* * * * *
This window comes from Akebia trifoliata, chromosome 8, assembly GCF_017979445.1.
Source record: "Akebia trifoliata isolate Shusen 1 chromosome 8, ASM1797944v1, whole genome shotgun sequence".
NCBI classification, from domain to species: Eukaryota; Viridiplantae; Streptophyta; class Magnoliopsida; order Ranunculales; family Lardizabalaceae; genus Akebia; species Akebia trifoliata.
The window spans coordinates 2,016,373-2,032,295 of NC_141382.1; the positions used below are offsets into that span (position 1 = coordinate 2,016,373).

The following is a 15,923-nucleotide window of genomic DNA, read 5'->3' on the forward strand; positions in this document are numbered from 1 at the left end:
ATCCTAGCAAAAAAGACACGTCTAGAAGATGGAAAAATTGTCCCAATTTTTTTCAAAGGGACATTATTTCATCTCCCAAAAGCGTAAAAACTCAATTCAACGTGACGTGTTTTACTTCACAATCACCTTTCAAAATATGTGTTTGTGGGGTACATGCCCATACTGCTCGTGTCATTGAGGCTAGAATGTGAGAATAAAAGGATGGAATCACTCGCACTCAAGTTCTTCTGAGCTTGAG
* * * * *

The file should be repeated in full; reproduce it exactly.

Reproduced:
This window comes from Akebia trifoliata, chromosome 8, assembly GCF_017979445.1.
Source record: "Akebia trifoliata isolate Shusen 1 chromosome 8, ASM1797944v1, whole genome shotgun sequence".
NCBI classification, from domain to species: Eukaryota; Viridiplantae; Streptophyta; class Magnoliopsida; order Ranunculales; family Lardizabalaceae; genus Akebia; species Akebia trifoliata.
The window spans coordinates 2,016,373-2,032,295 of NC_141382.1; the positions used below are offsets into that span (position 1 = coordinate 2,016,373).

The following is a 15,923-nucleotide window of genomic DNA, read 5'->3' on the forward strand; positions in this document are numbered from 1 at the left end:
ATCCTAGCAAAAAAGACACGTCTAGAAGATGGAAAAATTGTCCCAATTTTTTTCAAAGGGACATTATTTCATCTCCCAAAAGCGTAAAAACTCAATTCAACGTGACGTGTTTTACTTCACAATCACCTTTCAAAATATGTGTTTGTGGGGTACATGCCCATACTGCTCGTGTCATTGAGGCTAGAATGTGAGAATAAAAGGATGGAATCACTCGCACTCAAGTTCTTCTGAGCTTGAG